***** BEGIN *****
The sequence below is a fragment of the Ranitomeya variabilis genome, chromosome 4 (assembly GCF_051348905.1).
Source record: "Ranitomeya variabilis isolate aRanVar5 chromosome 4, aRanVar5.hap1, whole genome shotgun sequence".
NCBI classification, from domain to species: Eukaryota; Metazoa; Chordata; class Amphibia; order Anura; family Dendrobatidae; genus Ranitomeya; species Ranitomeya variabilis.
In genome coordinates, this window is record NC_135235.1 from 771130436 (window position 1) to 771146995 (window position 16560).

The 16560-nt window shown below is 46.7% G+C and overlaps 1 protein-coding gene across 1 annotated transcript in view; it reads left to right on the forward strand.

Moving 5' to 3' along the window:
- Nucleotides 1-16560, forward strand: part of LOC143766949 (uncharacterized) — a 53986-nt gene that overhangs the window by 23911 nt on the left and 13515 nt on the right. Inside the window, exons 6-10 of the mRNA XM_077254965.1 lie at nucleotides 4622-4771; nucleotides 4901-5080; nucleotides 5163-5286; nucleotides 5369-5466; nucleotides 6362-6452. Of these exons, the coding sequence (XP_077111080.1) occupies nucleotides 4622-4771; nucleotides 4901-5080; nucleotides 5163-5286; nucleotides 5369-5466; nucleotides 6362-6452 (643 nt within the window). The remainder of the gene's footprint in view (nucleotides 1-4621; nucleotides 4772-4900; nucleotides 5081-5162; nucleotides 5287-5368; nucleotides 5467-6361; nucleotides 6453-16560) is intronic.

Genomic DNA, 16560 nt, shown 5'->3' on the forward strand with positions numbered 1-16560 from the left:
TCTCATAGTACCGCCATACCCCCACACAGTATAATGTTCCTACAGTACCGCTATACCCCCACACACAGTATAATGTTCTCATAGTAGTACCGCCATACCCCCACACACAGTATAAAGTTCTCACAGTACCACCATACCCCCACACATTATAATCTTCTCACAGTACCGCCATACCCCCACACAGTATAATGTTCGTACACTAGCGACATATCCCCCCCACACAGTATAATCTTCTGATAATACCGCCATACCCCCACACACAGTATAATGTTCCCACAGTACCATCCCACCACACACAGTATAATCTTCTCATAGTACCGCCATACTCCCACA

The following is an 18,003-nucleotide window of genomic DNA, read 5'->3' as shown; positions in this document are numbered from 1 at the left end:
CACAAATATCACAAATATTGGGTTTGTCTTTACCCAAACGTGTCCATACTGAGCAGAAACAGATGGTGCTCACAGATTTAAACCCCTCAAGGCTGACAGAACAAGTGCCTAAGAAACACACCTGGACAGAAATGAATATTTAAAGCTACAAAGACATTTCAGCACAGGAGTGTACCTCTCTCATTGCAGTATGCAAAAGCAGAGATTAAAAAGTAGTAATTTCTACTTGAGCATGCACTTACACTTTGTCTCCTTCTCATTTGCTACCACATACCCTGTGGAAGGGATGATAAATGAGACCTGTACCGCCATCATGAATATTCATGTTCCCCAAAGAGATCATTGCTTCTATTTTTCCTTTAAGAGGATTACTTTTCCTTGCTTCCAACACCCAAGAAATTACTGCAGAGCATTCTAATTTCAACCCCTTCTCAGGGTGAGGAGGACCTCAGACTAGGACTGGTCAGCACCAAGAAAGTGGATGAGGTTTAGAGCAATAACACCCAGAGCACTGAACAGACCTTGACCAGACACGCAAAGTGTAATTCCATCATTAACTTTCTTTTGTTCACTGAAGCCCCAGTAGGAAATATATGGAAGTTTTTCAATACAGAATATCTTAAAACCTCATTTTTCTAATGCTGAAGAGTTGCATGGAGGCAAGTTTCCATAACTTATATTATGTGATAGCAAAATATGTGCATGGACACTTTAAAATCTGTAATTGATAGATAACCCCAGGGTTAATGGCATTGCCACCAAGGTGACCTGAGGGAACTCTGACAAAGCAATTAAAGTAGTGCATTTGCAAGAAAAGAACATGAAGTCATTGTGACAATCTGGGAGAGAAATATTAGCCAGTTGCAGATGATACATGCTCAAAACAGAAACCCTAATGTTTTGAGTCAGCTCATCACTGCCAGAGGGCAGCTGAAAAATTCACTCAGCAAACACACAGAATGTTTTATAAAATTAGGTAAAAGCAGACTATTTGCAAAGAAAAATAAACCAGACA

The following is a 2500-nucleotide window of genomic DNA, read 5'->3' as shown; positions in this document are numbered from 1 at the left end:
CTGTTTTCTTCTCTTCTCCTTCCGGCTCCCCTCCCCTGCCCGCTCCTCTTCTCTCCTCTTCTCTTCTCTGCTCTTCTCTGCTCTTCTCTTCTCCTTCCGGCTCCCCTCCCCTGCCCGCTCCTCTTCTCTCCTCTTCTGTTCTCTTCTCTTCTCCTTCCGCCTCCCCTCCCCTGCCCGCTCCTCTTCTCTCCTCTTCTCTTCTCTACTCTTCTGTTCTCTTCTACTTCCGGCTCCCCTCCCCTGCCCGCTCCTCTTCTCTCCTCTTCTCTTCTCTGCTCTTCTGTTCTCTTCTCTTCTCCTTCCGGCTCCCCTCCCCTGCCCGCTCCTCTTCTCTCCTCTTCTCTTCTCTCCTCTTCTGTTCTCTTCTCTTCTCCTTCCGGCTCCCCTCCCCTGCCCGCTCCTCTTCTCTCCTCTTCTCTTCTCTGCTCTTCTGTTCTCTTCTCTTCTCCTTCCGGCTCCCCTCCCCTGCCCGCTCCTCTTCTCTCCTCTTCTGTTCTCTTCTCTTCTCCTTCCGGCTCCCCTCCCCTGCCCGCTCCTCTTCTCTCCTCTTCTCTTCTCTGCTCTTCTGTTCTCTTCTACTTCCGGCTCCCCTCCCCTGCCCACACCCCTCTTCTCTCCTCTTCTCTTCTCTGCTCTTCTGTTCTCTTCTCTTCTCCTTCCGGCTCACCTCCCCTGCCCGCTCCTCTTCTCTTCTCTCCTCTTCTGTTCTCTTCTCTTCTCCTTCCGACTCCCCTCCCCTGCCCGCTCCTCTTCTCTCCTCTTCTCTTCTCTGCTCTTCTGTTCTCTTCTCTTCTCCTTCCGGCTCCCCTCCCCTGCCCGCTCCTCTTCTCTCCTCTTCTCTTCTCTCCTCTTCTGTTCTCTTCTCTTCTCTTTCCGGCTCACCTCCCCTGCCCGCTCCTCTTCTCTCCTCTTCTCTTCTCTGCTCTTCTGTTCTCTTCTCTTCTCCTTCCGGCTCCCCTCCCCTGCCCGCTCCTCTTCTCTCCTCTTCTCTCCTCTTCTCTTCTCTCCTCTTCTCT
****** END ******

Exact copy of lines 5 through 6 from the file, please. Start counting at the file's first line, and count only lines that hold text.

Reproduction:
The 16560-nt window shown below is 46.7% G+C and overlaps 1 protein-coding gene across 1 annotated transcript in view; it reads left to right on the forward strand.

Moving 5' to 3' along the window: